The serum complement system is a first line of defense against bacterial invaders. Resistance to killing by serum enhances the capacity of Klebsiella pneumoniae to cause infection, but it is an incompletely understood virulence trait. Identifying and characterizing the factors responsible for preventing activation of, and killing by, serum complement could inform new approaches to treatment of K. pneumoniae infections. Here, we used functional genomic profiling to define the genetic basis of complement resistance in four diverse serum-resistant K. pneumoniae strains (NTUH-K2044, B5055, ATCC 43816, and RH201207), and explored their recognition by key complement components. More than 90 genes contributed to resistance in one or more strains, but only three, rfaH, lpp, and arnD, were common to all four strains. Deletion of the antiterminator rfaH, which controls the expression of capsule and O side chains, resulted in dramatic complement resistance reductions in all strains. The murein lipoprotein gene lpp promoted capsule retention through a mechanism dependent on its C-terminal lysine residue; its deletion led to modest reductions in complement resistance. Binding experiments with the complement components C3b and C5b-9 showed that the underlying mechanism of evasion varied in the four strains: B5055 and NTUH-K2044 appeared to bypass recognition by complement entirely, while ATCC 43816 and RH201207 were able to resist killing despite being associated with substantial levels of C5b-9. All rfaH and lpp mutants bound C3b and C5b-9 in large quantities. Our findings show that, even among this small selection of isolates, K. pneumoniae adopts differing mechanisms and utilizes distinct gene sets to avoid complement attack.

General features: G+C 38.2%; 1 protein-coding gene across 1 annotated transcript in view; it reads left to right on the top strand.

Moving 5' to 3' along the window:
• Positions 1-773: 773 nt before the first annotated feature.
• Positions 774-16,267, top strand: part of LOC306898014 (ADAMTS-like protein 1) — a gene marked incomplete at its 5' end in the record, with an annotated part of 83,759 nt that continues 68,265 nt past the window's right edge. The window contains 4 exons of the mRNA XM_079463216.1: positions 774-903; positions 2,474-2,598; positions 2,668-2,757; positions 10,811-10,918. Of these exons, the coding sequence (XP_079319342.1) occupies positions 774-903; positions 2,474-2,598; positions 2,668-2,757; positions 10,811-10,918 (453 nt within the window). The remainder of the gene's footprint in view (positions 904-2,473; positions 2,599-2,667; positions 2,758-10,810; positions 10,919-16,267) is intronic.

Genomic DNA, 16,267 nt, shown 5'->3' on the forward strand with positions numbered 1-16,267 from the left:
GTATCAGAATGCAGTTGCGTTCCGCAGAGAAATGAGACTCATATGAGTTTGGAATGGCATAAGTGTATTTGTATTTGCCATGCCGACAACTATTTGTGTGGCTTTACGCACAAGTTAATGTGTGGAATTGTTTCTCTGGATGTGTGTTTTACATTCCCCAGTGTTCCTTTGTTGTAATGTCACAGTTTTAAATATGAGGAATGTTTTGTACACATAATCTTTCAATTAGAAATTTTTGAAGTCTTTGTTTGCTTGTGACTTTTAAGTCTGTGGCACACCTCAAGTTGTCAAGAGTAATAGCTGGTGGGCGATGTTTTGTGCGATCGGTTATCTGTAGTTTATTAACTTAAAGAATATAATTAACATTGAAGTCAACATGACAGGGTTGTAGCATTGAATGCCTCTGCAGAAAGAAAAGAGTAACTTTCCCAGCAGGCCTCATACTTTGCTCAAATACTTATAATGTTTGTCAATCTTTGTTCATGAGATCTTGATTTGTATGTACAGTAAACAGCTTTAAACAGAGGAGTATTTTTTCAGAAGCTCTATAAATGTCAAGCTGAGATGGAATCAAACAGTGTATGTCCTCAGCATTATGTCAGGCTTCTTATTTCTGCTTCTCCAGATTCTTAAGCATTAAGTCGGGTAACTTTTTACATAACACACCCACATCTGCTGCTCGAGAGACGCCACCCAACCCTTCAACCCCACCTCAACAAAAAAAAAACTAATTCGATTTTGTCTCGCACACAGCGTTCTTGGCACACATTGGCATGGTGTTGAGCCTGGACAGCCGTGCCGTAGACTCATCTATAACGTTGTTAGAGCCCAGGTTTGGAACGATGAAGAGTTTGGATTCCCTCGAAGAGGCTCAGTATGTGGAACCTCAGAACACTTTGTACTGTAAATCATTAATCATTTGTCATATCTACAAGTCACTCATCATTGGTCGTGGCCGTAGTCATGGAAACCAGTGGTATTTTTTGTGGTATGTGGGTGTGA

- Complement resistance
- Functional genomics
- Serum resistance
- Transposon insertion sequencing